The crypto community has reacted positively to Finance Minister Nirmala Sitharaman’s statement in the Budget that cryptocurrency will be taxed at a fixed rate of 30%, with a 1% tax withheld at source on payments made on digital asset transfers.
While this has improved the industry’s morale, many crypto aficionados are wondering if the Finance Minister has simply legalised cryptocurrency. Under the Finance Bill, the government did not make crypto legal, but it did make the gains from it taxable.
Furthermore, it is quite improbable that the government will collect taxes on cryptocurrency transactions before introducing legislation to make cryptocurrencies illegal. According to industry watchers, the government’s introduction of income tax on digital assets, which includes cryptocurrencies and Non-Fungible Tokens (NFTs), is anticipated to prompt a sell-off among Indian investors.
The finance minister announced a 30% income tax on digital currency returns on Tuesday. This would mean that investors would have to pay a 30% tax on any profits from trading or investing in cryptocurrencies.
According to experts, the 30% tax would not be able to be offset against any other losses or expenses. This will simply increase the tax burden on cryptocurrency investors, who will be required to pay a third of their profits in taxes. The government has also closed loopholes by stating that if crypto assets are “given” by anyone, they would be subject to income tax.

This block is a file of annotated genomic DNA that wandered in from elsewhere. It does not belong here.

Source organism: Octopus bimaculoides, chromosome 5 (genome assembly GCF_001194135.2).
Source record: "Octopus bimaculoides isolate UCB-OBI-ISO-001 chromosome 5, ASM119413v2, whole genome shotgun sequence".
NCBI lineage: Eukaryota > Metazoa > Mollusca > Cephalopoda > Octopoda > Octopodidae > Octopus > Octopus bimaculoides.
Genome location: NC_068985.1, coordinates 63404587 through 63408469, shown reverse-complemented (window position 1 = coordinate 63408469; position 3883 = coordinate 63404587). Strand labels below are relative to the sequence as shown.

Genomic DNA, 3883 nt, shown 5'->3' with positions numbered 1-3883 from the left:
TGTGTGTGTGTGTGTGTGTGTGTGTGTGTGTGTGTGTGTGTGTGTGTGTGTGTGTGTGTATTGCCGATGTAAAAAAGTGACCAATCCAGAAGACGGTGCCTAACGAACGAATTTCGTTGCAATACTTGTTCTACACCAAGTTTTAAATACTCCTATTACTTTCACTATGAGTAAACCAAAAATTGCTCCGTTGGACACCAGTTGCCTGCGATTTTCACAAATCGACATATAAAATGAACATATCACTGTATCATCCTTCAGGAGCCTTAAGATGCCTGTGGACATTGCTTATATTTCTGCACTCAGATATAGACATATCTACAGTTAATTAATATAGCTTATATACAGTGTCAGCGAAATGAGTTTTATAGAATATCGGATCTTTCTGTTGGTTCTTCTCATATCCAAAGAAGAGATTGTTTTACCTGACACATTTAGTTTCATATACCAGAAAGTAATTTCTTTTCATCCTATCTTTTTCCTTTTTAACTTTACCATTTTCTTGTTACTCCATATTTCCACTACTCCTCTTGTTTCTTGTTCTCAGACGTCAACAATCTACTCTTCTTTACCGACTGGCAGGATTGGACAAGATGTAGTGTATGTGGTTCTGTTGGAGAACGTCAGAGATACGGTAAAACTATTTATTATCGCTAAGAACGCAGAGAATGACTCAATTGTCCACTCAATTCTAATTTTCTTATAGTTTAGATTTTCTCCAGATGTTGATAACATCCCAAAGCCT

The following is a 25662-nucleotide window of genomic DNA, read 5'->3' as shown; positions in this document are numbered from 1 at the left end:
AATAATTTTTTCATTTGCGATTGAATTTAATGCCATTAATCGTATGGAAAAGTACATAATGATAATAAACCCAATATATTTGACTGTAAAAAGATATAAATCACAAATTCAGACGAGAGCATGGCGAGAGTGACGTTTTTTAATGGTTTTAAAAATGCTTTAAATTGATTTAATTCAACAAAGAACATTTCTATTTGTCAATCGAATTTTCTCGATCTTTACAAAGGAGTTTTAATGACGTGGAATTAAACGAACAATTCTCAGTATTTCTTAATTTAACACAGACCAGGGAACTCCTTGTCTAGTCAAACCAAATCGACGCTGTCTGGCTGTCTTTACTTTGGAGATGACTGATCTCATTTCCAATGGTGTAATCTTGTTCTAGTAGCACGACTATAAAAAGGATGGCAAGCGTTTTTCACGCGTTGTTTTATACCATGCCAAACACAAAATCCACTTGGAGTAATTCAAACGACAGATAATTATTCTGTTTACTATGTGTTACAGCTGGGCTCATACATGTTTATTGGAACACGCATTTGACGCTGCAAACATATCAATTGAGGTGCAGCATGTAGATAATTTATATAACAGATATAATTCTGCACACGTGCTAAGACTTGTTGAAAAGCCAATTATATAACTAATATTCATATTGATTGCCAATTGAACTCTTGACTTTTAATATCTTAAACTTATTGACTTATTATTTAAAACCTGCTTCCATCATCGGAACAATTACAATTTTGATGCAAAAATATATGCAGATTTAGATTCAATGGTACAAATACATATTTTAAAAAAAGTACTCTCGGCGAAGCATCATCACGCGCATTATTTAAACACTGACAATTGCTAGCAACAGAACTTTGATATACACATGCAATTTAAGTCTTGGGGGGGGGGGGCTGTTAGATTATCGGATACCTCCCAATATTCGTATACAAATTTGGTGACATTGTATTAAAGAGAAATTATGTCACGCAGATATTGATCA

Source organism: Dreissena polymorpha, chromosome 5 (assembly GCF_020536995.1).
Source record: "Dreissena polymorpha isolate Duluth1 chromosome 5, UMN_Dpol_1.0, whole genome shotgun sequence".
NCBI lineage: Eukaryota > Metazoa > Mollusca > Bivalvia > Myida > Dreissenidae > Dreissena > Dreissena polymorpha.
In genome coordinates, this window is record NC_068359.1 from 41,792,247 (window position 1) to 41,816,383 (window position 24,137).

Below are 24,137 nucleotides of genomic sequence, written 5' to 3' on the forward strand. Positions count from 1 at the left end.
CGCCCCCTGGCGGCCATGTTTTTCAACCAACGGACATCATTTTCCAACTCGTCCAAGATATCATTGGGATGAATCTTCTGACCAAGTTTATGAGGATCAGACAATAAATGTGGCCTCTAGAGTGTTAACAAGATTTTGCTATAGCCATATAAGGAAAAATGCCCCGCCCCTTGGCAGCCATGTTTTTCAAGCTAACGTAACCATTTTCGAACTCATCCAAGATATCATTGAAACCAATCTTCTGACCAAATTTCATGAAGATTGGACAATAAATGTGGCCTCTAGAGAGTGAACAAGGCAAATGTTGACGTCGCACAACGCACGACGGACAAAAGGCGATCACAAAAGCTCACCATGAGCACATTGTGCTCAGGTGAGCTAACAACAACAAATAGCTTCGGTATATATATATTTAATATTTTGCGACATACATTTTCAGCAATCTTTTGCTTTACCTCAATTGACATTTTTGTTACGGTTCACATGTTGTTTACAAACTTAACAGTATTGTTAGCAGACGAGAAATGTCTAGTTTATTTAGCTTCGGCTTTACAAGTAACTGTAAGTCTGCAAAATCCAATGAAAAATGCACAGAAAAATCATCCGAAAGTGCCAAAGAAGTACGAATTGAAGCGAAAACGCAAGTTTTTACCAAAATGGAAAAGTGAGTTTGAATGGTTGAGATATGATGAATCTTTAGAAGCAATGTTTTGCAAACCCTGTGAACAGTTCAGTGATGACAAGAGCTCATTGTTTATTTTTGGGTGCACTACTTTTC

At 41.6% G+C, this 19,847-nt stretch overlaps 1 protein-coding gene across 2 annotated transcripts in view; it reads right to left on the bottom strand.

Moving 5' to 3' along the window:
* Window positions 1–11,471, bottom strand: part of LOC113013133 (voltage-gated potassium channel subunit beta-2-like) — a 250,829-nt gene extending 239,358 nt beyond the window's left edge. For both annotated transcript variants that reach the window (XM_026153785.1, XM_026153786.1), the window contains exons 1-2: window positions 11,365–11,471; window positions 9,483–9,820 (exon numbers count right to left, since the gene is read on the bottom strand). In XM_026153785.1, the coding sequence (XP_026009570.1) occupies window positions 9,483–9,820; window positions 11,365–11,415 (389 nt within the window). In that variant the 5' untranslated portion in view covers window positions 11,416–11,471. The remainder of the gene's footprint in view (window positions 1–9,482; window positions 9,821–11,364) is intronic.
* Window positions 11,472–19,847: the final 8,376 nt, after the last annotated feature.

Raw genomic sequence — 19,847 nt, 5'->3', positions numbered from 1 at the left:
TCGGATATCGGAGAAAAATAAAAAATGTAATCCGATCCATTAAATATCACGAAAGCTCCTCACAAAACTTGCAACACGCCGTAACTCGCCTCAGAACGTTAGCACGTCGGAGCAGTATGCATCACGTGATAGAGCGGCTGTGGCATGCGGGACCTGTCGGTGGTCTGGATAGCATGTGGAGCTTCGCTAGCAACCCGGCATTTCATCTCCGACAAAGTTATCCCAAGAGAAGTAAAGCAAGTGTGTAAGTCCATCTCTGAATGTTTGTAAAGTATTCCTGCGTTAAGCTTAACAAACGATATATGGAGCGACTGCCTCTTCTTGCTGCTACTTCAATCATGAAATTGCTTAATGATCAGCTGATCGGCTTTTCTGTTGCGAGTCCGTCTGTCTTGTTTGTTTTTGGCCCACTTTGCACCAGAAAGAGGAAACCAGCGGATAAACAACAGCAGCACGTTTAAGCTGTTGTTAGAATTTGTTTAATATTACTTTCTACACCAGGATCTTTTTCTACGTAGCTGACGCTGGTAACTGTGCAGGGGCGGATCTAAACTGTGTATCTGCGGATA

The recipient of such a gift will be subject to a 30% tax. From this year forward, the government had also sought advice from prominent tax advisors on whether money received from trading or investing in cryptocurrencies may be classified as business income rather than capital gains.
This is expected to have an influence on “air dropped” crypto assets, which are cryptocurrencies that are given to investors for free or at a reduced price when they are first released.
There was no clarification on the tax rate on cryptocurrencies before recently. This is due to a lack of clarity over whether crypto assets are currency, commodities, or services.
Many investors wanted to treat crypto assets as if they were stocks, with long-term capital gains tax applied.
The law includes a definition of “virtual digital asset” that is wide enough to include NFT, assets in metaverse, digital currencies, tokens, and other emergent digital assets.
According to tax specialists, investors might sell their crypto assets before April 1 this year and benefit from lower taxes as a result of the finance bill. The increased tax rate will not take effect until the following fiscal year, and investors can still deduct income from other business losses or apply long-term capital gains tax.